It’s a 2019 study by Bowling Green (Ohio) State University investigators. They analyzed porn watching and ED risk among a reasonably representative sample of 877 American men age 18 to 60. They surveyed the men’s erection capacities using standard validated scales, and also assessed their moral feelings and religious beliefs. 

A few porn-watching men reported ED, but overall, there was no link between the two. The researchers found “no evidence that mere pornography use is associated with changes in erection function. Sexually active men who also consume pornography showed very high levels of erection function. ED was rare. Our findings run counter to the popular narrative suggesting that pornography is driving an epidemic of ED.”

The Religion-Stress Connection

In the Bowling Green study, a small number of men reported both frequent porn watching and ED. They had one thing in common. They all held the most fundamentalist, conservative views about sex, and considered porn wrong, immoral, and/or sinful.

Thus, it seems that it's not porn, per se, that causes ED. The real cause may be the substantial distress some young men feel when they masturbate to porn while believing that both porn and self-sexing are tickets to Hell. That distress releases the stress hormone cortisol, which narrows the penile arteries and reduces blood flow into the penis. Less blood, bye-bye erections.

When sex therapists reassure these men that virtually all men masturbate to porn, that it’s perfectly normal and won’t harm them, men with stress-related ED usually relax. Their penile blood flow returns to normal. And they recover their erection function—even as they continue to stroke to porn.

Porn, ED, and Men’s Refractory Periods

Since the millennium, the site I publish, GreatSexGuidance, has received hundreds of inquiries from men that go something like this: “I masturbate to orgasm watching porn, then afterwards, I can’t get it up. Porn is killing my erections. Help!”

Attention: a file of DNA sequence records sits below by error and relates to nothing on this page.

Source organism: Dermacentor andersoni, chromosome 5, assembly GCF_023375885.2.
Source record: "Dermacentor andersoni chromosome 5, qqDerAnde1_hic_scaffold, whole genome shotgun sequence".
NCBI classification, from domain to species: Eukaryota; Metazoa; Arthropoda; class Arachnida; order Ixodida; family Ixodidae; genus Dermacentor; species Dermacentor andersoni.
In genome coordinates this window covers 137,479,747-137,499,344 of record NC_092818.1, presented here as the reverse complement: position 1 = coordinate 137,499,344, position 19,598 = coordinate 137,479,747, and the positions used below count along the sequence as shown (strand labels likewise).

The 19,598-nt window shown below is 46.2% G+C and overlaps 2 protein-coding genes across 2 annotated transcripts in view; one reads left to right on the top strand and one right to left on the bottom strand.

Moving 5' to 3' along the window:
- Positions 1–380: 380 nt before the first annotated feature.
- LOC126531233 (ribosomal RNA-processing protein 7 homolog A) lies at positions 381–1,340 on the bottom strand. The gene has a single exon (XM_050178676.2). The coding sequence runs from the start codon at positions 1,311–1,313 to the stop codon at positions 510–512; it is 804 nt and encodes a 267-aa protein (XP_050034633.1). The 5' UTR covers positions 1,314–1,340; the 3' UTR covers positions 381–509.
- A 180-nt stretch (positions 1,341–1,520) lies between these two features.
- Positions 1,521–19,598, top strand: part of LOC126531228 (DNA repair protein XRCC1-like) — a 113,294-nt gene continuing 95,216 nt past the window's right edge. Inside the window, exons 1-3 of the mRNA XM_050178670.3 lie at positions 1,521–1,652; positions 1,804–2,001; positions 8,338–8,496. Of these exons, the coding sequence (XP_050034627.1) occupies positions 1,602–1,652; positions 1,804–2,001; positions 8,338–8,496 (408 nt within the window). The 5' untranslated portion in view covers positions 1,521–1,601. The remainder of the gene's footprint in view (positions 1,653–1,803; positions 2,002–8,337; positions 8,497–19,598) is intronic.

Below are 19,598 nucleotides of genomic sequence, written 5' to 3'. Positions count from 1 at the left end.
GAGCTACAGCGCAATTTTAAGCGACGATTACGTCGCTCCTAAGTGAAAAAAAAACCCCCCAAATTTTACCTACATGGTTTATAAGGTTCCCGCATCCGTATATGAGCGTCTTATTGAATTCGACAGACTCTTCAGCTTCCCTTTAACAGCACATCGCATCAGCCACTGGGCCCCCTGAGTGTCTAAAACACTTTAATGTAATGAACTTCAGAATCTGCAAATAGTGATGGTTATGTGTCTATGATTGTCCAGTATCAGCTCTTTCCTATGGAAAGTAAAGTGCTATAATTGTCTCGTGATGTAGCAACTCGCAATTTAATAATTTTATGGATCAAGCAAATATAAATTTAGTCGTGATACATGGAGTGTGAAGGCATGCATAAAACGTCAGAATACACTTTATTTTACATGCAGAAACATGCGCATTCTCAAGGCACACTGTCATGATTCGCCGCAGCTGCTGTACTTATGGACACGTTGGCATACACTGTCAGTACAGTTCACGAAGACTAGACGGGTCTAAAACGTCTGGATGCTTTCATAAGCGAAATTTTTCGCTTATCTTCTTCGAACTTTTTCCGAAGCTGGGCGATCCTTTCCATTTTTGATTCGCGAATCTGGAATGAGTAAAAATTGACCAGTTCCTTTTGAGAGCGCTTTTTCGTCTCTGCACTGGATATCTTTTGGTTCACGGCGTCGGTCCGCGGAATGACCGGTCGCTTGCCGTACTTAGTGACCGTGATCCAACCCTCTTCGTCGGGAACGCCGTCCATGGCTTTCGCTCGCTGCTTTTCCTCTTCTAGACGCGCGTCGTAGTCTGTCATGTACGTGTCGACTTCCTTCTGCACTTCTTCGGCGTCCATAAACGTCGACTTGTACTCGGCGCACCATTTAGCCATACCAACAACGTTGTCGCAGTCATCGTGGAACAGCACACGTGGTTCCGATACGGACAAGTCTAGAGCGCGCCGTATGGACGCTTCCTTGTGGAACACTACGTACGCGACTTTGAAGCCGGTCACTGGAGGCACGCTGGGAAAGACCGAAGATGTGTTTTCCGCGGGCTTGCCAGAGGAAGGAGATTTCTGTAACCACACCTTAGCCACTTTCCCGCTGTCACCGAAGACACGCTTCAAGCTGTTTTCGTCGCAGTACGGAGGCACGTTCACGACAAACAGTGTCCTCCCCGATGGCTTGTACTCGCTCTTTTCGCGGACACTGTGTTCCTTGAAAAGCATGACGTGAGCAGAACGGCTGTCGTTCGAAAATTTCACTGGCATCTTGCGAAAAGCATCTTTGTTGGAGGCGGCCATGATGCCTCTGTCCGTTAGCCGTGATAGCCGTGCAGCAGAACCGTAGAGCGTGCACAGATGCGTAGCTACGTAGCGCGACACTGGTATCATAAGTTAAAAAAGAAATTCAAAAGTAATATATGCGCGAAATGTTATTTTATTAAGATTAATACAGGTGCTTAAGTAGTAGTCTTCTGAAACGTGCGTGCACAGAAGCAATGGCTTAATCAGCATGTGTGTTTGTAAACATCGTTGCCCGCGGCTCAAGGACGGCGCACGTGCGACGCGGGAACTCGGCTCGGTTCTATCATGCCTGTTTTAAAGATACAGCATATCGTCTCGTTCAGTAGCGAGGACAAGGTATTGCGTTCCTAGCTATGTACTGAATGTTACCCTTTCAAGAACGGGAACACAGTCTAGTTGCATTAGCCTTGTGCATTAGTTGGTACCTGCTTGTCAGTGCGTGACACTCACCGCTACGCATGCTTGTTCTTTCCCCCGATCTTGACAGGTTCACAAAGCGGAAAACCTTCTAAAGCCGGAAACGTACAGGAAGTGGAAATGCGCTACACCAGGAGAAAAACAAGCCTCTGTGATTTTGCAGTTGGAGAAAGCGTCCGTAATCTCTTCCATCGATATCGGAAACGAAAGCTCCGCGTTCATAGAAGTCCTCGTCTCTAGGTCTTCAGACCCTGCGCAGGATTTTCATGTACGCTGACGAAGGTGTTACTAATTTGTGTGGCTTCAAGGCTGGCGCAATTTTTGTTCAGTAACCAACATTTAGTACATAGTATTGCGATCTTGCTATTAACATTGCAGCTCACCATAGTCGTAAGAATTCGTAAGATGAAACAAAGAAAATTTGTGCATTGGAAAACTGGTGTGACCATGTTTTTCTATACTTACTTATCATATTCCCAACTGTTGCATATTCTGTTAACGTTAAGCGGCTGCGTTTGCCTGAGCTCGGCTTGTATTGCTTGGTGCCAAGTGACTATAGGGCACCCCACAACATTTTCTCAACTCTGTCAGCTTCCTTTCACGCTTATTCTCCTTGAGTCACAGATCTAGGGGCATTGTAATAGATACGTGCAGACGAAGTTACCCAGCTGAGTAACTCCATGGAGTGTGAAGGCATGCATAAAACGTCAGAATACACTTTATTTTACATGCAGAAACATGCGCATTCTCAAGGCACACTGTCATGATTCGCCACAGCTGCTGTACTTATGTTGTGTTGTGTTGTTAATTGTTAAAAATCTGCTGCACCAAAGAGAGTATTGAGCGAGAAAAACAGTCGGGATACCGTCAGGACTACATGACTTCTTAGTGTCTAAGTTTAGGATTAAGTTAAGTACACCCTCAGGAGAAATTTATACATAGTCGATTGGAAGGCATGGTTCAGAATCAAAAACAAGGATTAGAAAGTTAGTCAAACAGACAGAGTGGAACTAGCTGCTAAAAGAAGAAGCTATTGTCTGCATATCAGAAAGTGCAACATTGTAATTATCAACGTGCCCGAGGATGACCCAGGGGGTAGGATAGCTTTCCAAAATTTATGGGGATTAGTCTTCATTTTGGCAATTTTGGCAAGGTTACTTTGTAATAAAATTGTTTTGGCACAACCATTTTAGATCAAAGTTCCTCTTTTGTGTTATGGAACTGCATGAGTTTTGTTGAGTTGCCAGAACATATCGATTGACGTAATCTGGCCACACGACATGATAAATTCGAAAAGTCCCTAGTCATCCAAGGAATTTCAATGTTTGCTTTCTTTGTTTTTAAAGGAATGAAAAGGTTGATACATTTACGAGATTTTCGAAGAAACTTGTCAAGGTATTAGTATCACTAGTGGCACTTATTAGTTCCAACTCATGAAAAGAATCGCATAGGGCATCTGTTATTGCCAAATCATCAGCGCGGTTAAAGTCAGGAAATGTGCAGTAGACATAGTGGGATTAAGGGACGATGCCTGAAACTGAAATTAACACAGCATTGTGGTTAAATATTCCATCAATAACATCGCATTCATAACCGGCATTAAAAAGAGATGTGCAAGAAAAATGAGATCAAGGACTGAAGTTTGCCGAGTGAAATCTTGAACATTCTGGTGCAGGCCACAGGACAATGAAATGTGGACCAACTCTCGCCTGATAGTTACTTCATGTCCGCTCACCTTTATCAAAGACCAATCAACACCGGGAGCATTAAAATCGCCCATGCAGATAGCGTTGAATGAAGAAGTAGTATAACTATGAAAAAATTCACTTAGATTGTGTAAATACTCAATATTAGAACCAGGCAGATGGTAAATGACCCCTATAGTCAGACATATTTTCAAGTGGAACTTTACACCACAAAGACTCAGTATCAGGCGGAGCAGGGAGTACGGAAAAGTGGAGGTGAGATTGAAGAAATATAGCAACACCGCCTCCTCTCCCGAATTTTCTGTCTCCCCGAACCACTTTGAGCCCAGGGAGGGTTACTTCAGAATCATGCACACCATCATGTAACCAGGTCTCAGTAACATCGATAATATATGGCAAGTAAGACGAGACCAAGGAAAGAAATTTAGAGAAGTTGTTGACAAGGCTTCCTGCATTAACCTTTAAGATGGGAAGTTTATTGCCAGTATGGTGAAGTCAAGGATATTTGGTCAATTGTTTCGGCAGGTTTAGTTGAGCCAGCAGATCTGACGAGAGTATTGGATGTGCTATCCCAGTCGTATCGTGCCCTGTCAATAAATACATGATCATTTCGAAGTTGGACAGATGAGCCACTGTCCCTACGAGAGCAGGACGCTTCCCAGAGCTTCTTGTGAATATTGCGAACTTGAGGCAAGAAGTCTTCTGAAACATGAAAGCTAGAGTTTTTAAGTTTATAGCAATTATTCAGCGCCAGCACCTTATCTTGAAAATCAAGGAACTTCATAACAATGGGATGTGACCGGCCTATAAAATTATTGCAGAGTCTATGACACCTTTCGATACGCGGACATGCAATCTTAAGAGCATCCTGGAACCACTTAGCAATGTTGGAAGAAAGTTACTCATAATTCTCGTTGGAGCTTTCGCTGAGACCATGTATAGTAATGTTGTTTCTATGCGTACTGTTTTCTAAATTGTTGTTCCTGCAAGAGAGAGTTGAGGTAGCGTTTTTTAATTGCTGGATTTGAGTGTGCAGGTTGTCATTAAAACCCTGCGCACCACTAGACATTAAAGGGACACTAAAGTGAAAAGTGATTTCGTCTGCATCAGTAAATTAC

Gentlemen, after orgasm/ejaculation—whether partnered or solo, with or without porn—you experience what sexologists call the “refractory period” (RP), an inability to raise another erection for a certain period of time. RPs increase with age. It may take teenage boys only a few minutes to raise new wood. But as men grow older, RPs extend to several hours, and among men over 60, sometimes 12 hours or longer. It’s neither masturbation nor porn that causes this, but the physiology of the sexual response cycle.

I tell these men: It’s not porn that’s killing your erections. You’re just trying to raise new ones before your refractory period has ended. Try this: After masturbating to orgasm, self-sex every hour or so to see how long it takes to raise a subsequent erection. That tells you how long your refractory period lasts. Don’t expect new erections until you’re past your RP. Repeat this exercise every couple of years. With age, RP increases, so it’s a good idea to recalibrate your expectations.

Porn Does Not Cause ED

Those who trumpet an epidemic of porn-fueled ED are mistaken. The best evidence shows that by itself, pornography does not cause erection impairment. The two causes of seemingly porn-related ED are:

  • Moral or religious convictions that porn is reprehensible or sinful. Such beliefs cause a physiological stress reaction that reduces blood flow into the penis.
  • No appreciation for the post-orgasm refractory period. Attempting to raise erections when it’s physiologically impossible.

Finally, don’t be bamboozled by the misleading studies summarized on YourBrainOnPorn. That research is as flawed as the military study. For the best, most scientifically credible information on the effects of porn, visit RealYourBrainOnPorn.

References

Grubbs, J.B. et al. “Is Pornography Use Related to Erectile Dysfunction? Results from Cross-Sectional and Latent Growth Curve Analyses,” Journal of Sexual Medicine (2019) 16:111.

Park, B.Y. et al. “Is Internet Pornography Causing Sexual Dysfunctions? A Review with Clinical Reports,” Behavioral Sciences (2016) 6:17 doi: 10.3390/bs6030017.